A study finds a new class of anti-viral drug is safe and effective for treating outbreaks related to recurrent genital herpes.
Treatment for genital herpes currently involves taking drugs known as nucleoside analogues (such as valacyclovir) that work by inserting themselves into the viral DNA and disrupting the chain of viral replication.
Another class of drugs (not currently on the U.S. market) called helicase-primer inhibitors (HPI) also work by stopping HSV replication, but break up the chain in a different way. HPI target an enzyme called helicase-primase that facilitates HSV replication untwisting the DNA double helix of the virus. By acting on the enzyme, HPI keep the DNA strands intact. How well does it actually work?
To assess how well a novel HPI, ASP2151, works in healing lesions related to recurrent genital HSV, researchers randomized 427 subjects to receive either placebo or one of five treatment regimens: 100, 200, or 400 mg of ASP2151 daily for three days; a single 1200 mg dose of ASP2151, or 500 mg of valacyclovir twice daily for three days. Effectiveness was assessed by the amount of time (measured in hours) lesions took to heal (excluding aborted lesions).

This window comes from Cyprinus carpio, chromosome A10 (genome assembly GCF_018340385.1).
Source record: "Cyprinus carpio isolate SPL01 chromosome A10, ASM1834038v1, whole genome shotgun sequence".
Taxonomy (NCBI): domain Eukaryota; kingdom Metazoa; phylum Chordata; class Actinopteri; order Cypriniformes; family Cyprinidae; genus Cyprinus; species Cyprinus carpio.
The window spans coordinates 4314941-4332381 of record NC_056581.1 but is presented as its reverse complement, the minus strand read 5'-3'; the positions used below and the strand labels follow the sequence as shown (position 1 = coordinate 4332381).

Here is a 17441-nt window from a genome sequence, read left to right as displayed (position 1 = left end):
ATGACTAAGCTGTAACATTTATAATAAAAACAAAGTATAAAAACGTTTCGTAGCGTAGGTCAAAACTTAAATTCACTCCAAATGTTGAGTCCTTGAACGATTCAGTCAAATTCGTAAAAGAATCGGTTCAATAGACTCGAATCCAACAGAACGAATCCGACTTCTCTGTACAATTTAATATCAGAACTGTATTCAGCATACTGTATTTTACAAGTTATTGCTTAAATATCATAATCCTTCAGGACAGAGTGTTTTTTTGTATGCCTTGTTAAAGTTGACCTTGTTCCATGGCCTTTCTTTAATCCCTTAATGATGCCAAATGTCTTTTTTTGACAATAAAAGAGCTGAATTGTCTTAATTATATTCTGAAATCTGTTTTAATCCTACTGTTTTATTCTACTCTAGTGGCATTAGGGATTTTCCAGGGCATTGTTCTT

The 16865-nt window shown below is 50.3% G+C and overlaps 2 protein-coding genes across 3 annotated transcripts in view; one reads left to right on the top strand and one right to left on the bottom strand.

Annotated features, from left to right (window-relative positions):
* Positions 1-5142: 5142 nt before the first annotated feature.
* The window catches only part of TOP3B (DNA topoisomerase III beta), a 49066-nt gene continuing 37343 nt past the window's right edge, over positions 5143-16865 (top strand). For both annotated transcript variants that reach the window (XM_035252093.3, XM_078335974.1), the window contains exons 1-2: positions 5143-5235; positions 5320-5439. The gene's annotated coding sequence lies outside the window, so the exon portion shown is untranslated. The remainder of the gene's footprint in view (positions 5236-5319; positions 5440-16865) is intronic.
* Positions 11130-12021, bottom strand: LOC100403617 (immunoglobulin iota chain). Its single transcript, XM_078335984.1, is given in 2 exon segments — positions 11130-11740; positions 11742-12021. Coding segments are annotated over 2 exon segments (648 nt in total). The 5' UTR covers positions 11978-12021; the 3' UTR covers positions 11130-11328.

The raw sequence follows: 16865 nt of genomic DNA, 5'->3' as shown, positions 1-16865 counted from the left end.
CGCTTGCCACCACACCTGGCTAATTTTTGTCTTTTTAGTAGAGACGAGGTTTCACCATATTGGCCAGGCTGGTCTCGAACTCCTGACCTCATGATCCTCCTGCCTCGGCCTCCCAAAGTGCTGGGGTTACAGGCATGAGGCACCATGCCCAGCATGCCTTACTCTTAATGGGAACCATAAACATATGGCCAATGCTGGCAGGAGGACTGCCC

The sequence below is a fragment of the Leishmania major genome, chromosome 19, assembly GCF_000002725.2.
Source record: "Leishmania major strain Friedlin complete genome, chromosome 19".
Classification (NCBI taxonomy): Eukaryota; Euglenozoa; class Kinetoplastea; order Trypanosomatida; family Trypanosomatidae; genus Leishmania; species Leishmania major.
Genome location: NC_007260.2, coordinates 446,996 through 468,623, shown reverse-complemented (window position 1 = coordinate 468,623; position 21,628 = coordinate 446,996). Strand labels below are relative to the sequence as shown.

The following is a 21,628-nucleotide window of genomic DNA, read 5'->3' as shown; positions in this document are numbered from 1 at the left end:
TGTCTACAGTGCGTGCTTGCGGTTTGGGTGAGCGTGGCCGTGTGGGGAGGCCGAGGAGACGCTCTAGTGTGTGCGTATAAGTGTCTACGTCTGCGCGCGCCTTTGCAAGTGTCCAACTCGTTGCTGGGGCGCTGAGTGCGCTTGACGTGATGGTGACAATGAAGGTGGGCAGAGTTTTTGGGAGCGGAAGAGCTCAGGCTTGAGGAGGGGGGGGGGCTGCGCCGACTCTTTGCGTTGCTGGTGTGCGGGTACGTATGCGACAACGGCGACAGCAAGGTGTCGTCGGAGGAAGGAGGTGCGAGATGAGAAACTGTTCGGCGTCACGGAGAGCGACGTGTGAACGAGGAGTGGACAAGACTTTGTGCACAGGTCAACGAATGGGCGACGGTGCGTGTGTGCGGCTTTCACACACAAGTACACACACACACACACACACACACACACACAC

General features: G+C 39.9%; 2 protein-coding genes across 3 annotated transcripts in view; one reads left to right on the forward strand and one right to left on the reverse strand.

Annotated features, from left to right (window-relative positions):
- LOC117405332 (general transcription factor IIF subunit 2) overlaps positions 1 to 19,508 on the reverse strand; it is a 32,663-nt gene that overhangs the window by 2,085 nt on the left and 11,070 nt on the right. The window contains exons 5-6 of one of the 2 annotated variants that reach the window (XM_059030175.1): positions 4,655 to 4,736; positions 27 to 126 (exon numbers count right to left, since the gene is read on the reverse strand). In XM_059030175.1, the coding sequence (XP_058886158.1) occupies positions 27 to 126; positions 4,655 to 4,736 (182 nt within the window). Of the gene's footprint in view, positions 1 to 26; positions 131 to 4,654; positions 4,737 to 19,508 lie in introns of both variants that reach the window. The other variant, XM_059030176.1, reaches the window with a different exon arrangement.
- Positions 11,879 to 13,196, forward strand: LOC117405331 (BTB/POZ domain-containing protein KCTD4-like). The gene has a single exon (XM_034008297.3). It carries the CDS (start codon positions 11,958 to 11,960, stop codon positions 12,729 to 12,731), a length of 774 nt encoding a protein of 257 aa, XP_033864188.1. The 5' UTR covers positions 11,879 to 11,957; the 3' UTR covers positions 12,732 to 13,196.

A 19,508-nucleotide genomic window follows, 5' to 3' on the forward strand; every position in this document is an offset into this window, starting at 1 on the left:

Median healing time for lesions with the valacyclovir group was 114 hours. Healing time with the ASP regimens was similar: 102.1 hours with the 1200 mg group; 106.2 with 200 mg; and 115.9 with 400 mg. Median healing time for those receiving placebo was 139.8 hours.
In addition to showing promise in speeding healing time, the investigators say ASP2151 appears to be a safe option for treating recurrent genital HSV. However, at this time the company s not pursuing further development of this compound.
Tyring S, Wald A, Zadeikis N, Dhadda S, Takenouchi K, Rorig R. ASP2151 for the treatment of genital herpes: a randomized, double-blind, placebo- and valacyclovir-controlled, dose-finding study. J Infect Dis, 2012. 205(7):1100-10.